One of many highlights for the pilgrims were group meditation sittings at the Shwe Dagon Pagoda led by Goenkaji and Mataji every evening for the first four days. 

Shwe Dagon is a sacred site that links Myanmar directly to the Buddha. The first meal that the Buddha took after his enlightenment was the honey-rice of Myanmar offered to him by two traders from Myanmar named Tapussa and Bhallika. The Enlightened One in turn gave eight strands of his hair to the travellers, which they took back to their country and enshrined in the Shwe Dagon.

Shwe Dagon has another significance for Vipassana meditators. When Goenkaji undertook to build a monumental pagoda in Mumbai, the commercial capital and most populated city of India, he decided to make a replica of the revered Shwe Dagon.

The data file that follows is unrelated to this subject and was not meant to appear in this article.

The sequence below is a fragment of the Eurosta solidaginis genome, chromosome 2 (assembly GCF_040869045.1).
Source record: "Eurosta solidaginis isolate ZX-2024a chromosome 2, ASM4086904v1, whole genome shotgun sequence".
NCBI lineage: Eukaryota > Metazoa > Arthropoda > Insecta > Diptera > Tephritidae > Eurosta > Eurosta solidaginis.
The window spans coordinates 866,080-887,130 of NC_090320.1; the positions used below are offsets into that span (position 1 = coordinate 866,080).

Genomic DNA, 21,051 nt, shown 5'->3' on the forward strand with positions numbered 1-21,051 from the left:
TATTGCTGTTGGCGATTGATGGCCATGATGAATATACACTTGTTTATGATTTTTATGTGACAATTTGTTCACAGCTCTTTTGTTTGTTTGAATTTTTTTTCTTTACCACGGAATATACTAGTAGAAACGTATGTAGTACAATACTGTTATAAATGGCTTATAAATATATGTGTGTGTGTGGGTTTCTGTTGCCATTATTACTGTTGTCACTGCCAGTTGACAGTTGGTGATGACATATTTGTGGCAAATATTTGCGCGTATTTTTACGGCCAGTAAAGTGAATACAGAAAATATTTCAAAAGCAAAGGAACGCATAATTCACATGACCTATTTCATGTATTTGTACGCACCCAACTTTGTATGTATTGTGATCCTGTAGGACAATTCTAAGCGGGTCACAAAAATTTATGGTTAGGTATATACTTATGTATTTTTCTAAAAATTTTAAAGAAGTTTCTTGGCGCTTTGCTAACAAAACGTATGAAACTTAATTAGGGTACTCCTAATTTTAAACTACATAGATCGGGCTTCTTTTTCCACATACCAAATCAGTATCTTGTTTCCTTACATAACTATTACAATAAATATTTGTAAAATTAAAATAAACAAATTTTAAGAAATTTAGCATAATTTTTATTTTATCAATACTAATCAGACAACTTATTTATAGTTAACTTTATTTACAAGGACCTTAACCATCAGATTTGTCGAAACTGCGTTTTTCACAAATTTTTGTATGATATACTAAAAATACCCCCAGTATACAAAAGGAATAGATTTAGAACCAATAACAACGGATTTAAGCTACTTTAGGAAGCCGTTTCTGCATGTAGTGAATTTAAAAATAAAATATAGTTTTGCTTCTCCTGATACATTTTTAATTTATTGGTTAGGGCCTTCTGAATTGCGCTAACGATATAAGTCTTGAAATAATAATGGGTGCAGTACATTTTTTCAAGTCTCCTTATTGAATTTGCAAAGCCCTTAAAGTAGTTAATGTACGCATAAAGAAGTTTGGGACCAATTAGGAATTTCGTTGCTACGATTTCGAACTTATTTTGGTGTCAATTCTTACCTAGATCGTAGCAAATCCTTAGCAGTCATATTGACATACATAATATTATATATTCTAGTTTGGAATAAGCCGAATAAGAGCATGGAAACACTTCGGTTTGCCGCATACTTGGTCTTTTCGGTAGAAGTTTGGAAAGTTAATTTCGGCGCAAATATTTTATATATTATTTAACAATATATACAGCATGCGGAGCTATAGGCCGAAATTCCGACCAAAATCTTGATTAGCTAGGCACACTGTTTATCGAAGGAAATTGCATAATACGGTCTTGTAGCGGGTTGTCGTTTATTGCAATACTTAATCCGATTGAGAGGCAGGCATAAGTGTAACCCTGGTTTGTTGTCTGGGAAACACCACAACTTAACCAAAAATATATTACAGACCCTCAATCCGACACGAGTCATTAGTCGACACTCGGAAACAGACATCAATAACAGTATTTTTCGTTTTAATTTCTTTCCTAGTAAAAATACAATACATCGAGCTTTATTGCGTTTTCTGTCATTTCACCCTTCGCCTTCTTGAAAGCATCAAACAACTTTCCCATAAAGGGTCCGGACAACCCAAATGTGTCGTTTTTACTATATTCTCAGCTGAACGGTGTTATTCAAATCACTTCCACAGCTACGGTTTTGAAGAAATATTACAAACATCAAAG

The Global Vipassana Pagoda, currently under construction in Mumbai, is one of the most ambitious construction projects ever undertaken. When completed, this awe-inspiring structure will be the world’s largest freestanding stone dome, reaching 325 feet into the air. To give an idea of its magnitude: two of the St Peter’s Basilicas in Rome would be able to fit into its hollow interior. Unsupported by any pillar, it is an engineering marvel, being composed of tens of thousands of huge, individually sculpted stones, transported by thousands of truckloads from quarries located miles away.